The Jewish Chronicle in London (the leading Jewish newspaper in the UK) had an unusual front page last week. Atop the page was a bold banner headline: “To all our fellow British citizens,” followed by a sub-headline which read “This front page is addressed not to our usual readers — but to those who would not normally read the Jewish Chronicle. In other words, non-Jews.”
What followed was an impassioned plea: Don’t vote for Labour Party leader Jeremy Corbyn in next month’s election, as he is considered an anti-Semite by “the vast majority of British Jews.”
The article went on to recount Corbyn’s long history of anti-Semitism and hostility to Israel, including: “He has described organisations like Hamas, whose founding charter commits it to the extermination of every Jew on the planet, as his ‘friends’. He has laid a wreath to honour terrorists who have murdered Jews. He has insulted ‘Zionists’ — the word used by antisemites when they mean ‘Jew’ because they think it allows them to get away with it — as lacking understanding of ‘English irony’.”
And then the Chronicle made its request: “Putting oneself in the shoes of another person, or another group, can be difficult. But we believe it is important — and urgent — that you do that. Perhaps the fact that nearly half (47%) of the Jewish community said … that they would ‘seriously consider’ emigrating if Mr Corbyn wins on December 12 will give you an indication of what it feels like to be a British Jew at a time when the official opposition is led by a man widely held to be an anti-Semite.”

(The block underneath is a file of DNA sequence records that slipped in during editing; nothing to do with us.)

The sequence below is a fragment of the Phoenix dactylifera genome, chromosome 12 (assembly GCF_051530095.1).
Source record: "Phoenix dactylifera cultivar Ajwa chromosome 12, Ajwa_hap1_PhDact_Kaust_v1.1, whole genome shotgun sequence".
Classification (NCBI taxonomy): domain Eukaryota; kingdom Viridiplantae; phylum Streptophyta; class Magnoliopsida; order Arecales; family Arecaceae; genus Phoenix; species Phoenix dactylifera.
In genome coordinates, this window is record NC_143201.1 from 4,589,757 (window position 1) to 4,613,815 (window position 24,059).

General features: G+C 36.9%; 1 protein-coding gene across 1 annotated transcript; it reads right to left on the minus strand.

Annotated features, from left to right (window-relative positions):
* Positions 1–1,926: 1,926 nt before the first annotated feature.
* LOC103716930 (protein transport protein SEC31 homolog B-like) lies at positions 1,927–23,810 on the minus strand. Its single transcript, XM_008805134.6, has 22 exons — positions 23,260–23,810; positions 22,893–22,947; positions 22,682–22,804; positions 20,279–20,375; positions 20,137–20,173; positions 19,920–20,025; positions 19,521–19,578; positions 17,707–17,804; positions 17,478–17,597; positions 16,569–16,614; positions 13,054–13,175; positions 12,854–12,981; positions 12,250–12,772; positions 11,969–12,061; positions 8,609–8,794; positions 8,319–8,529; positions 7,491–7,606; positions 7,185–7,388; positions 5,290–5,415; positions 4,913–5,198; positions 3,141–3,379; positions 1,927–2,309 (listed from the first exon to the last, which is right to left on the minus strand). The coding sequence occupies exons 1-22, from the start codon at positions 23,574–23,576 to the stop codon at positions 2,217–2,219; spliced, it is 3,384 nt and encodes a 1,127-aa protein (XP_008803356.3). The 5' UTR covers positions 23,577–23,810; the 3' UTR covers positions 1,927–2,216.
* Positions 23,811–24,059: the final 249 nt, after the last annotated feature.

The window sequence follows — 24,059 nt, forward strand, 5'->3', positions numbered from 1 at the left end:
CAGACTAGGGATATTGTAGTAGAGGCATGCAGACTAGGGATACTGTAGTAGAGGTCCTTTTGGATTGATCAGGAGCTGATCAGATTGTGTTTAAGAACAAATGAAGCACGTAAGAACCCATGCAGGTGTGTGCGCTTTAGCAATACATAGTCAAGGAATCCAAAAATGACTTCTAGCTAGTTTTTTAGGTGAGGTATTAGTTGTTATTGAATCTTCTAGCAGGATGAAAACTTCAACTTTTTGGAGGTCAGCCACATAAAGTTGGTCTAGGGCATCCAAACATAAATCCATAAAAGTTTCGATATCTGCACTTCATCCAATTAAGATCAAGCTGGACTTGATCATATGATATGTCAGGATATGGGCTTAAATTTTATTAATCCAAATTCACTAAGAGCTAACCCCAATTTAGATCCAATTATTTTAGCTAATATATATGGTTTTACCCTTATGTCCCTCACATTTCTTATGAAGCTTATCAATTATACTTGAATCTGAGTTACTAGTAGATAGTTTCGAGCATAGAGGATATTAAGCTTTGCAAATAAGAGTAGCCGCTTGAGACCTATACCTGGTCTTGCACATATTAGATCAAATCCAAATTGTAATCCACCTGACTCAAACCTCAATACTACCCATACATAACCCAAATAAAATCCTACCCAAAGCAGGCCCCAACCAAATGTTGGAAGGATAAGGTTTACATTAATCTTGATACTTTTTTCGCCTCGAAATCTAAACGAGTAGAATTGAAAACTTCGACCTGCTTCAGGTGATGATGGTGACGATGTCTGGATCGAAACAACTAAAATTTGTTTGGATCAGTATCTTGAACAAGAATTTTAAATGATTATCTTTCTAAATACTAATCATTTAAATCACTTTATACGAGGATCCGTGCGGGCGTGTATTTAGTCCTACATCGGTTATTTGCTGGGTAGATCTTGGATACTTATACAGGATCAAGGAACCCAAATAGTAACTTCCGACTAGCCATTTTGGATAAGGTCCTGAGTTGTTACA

In Britain’s parliamentary system, Corbyn will become prime minister if Labour wins a majority in Parliament, or forges an Israel-like coalition with smaller parties. But if Corbyn loses the vote of constituents in his north London district, he won’t make it to Parliament. That seems to be what the Chronicle is trying to accomplish.
Even without Corbyn, however, Labour has a serious anti-Semitism problem. It has become a “safe space for those with vile attitudes towards Jewish people,” a British parliamentary committee of inquiry found in 2016. And, by most accounts, things haven’t gotten better.
With Corbyn as prime minister, many Jews worry that life in Britain will become intolerable. The worry is compounded by some degree of confused shock, as Labour has historically been the natural political home for most British Jews. And with the opposition Conservative Party crumbling over its protracted and inept handling of Brexit, many British Jews worry that they have no political home.
The Chronicle piece chose not to enter the broader political debate, and kept its focus on the issue of anti-Semitism, with a singular objective. “We believe that the overwhelming majority of British people abhor racism. We ask only that, when you cast your vote, you act on that.”
Kol HaKavod. JN